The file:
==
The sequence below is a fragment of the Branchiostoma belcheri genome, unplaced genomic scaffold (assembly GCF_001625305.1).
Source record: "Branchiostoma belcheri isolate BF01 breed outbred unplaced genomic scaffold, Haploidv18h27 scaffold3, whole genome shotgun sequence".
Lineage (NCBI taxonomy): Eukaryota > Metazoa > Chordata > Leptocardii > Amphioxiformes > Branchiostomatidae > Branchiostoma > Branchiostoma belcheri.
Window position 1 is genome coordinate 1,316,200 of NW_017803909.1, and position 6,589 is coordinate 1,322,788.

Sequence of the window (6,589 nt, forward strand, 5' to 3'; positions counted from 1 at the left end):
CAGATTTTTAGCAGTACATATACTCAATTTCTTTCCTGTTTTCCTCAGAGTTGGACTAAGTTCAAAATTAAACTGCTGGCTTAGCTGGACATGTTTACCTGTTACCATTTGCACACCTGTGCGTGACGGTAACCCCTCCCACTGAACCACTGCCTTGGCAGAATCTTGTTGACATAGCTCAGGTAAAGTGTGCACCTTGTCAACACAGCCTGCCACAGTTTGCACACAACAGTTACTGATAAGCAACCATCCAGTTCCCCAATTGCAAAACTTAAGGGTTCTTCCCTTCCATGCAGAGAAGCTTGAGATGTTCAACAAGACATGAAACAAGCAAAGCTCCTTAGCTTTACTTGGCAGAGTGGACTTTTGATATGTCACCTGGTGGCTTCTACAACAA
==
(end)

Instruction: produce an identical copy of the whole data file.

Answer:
The sequence below is a fragment of the Branchiostoma belcheri genome, unplaced genomic scaffold (assembly GCF_001625305.1).
Source record: "Branchiostoma belcheri isolate BF01 breed outbred unplaced genomic scaffold, Haploidv18h27 scaffold3, whole genome shotgun sequence".
Lineage (NCBI taxonomy): Eukaryota > Metazoa > Chordata > Leptocardii > Amphioxiformes > Branchiostomatidae > Branchiostoma > Branchiostoma belcheri.
Window position 1 is genome coordinate 1,316,200 of NW_017803909.1, and position 6,589 is coordinate 1,322,788.

Sequence of the window (6,589 nt, forward strand, 5' to 3'; positions counted from 1 at the left end):
CAGATTTTTAGCAGTACATATACTCAATTTCTTTCCTGTTTTCCTCAGAGTTGGACTAAGTTCAAAATTAAACTGCTGGCTTAGCTGGACATGTTTACCTGTTACCATTTGCACACCTGTGCGTGACGGTAACCCCTCCCACTGAACCACTGCCTTGGCAGAATCTTGTTGACATAGCTCAGGTAAAGTGTGCACCTTGTCAACACAGCCTGCCACAGTTTGCACACAACAGTTACTGATAAGCAACCATCCAGTTCCCCAATTGCAAAACTTAAGGGTTCTTCCCTTCCATGCAGAGAAGCTTGAGATGTTCAACAAGACATGAAACAAGCAAAGCTCCTTAGCTTTACTTGGCAGAGTGGACTTTTGATATGTCACCTGGTGGCTTCTACAACAA